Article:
‘I have also experienced the joy of being married and having children. I married my wife on 10th August 1990, aged 27 and we have 3 children. We separated on 30th March 2015. I don’t want people to see me suffering and don’t want my children to remember me as I am now. This is my choice, rather than theirs.
‘The first signs of my illness were that my speech became very slurred and when I spoke on my mobile the listener could not understand me. I also began to experience difficulty in walking, writing and with other tasks.
‘In 2014, I was diagnosed with the incurable illness, Multiple System Atrophy (MSA), by consultants at the National Hospital for Neurology and Neurosurgery in London. Now I am largely confined to my bed, have to wear a catheter bag and need help with all my personal care. My speech has deteriorated and the muscle weakness continues apace.
‘I tried to end my life by taking an overdose in 2015, but I failed! I don’t have the ability to take my own life anymore and I don’t want to botch it up again anyway.’
For further comment or information, please contact BHA Director of Public Affairs and Policy Richy Thompson at firstname.lastname@example.org or on 0781 55 89 636. Omid is only giving a very limited number of interviews arranged through the BHA and his lawyers. Jane Nicklinson and her daughter Lauren are also available for interview.
Details of the case
Omid is represented by Saimo Chahal QC (Hon) of Bindmans LLP and Paul Bowen QC of Brick Court Chambers, who previously represented Tony and Jane Nicklinson and Paul Lamb, and Debbie Purdy before that as well. The BHA intervened in support of the Nicklinsons and Lamb, being the only organisation to do so, and is still working with Paul Lamb in his campaign to change the law.
Omid is currently crowdfunding for his case, seeking £10,000 to cover High Court fees for the first stage of the case. He will need further financial support for the further stages, which will include getting experts from the USA and other countries to give evidence and fund their costs along with legal costs.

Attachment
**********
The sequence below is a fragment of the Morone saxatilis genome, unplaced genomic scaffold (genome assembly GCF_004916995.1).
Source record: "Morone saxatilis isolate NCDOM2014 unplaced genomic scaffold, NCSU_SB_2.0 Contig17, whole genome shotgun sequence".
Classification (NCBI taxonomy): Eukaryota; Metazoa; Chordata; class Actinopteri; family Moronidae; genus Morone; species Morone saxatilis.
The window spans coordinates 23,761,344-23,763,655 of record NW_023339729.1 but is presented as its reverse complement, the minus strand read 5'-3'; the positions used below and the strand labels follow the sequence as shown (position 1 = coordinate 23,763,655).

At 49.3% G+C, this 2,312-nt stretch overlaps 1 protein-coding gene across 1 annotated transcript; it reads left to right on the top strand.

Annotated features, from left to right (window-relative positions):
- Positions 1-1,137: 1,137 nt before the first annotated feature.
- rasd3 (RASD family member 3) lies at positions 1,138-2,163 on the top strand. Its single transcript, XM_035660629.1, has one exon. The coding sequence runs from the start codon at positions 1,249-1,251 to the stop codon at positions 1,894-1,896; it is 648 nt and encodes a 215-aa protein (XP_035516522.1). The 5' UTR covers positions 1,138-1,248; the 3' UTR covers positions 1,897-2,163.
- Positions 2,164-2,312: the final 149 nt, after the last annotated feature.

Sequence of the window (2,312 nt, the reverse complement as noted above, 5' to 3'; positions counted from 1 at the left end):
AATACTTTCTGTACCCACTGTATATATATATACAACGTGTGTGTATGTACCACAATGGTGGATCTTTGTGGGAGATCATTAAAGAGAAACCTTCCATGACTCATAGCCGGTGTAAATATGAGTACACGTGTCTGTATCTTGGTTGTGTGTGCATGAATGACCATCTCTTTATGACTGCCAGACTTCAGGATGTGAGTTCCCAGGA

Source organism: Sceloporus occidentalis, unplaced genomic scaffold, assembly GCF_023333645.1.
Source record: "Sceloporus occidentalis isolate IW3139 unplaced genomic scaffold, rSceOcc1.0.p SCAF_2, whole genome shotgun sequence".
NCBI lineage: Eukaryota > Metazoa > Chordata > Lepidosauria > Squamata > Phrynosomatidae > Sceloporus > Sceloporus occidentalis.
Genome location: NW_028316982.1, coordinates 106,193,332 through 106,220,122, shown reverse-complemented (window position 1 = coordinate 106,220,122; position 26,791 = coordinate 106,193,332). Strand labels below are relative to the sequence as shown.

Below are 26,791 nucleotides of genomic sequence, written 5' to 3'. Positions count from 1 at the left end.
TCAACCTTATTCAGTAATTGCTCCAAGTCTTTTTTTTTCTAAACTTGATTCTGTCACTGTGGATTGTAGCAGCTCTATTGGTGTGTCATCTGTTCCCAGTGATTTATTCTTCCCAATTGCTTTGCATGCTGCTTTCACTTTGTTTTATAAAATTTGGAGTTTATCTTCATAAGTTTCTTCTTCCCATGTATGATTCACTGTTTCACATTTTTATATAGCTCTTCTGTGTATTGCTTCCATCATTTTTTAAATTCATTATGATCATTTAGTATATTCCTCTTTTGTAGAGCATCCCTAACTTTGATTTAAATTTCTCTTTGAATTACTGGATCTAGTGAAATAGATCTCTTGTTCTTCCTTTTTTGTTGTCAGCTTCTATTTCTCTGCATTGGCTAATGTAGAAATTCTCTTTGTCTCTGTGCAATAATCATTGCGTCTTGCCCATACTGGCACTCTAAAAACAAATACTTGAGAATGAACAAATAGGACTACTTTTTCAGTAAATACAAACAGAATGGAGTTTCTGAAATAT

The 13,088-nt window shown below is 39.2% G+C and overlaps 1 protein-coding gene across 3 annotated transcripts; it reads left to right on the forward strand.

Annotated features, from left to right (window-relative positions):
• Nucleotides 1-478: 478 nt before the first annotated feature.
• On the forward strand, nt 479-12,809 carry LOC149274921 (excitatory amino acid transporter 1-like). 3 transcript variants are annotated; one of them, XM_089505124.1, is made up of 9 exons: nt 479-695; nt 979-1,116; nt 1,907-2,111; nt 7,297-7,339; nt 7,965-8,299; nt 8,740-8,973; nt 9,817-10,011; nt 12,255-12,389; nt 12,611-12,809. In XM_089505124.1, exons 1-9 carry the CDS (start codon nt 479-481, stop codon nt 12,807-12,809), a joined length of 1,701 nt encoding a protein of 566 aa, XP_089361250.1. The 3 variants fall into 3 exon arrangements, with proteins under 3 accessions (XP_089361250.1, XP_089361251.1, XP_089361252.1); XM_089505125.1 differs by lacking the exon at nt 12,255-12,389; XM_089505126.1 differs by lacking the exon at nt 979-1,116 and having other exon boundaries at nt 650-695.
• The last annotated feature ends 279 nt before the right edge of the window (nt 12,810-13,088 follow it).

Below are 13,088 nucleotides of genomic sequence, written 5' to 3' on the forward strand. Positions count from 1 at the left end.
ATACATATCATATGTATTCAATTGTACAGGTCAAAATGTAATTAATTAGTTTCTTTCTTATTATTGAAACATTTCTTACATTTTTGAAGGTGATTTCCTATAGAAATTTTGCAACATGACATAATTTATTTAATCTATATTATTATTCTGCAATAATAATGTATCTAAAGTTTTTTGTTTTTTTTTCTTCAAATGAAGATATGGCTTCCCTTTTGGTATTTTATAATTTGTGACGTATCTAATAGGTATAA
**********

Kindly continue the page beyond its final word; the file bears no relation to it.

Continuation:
A court order prevents the name, address, or schools of Omid’s wife and children, or any personal details about them, including their photographs or images, from being published, as he does not want them to be contacted or disturbed in any way. Omid is referred to as Omid or T and his surname and the address of his home cannot be disclosed, under the terms of the same court order. However, press may use the images and video on his CrowdJustice page.
Current position of the case
Directions from the court received on 29 March specify that the Secretary of State for Justice must file her summary grounds by 13 April and an oral hearing for permission to apply for judicial review should be scheduled as early as possible thereafter.
These directions are unaffected by the denial of permission in the separate Conway case.
About the BHA
Read the BHA’s previous comment on the Conway case: https://humanism.org.uk/2017/03/30/assisted-dying-case-denied-permission-in-the-high-court/
Read more about the BHA’s campaigns work on assisted dying: http://humanism.org.uk/campaigns/public-ethical-issues/assisted-dying/
The British Humanist Association is the national charity working on behalf of non-religious people who seek to live ethical and fulfilling lives on the basis of reason and humanity. It promotes a secular state and equal treatment in law and policy of everyone, regardless of religion or belief.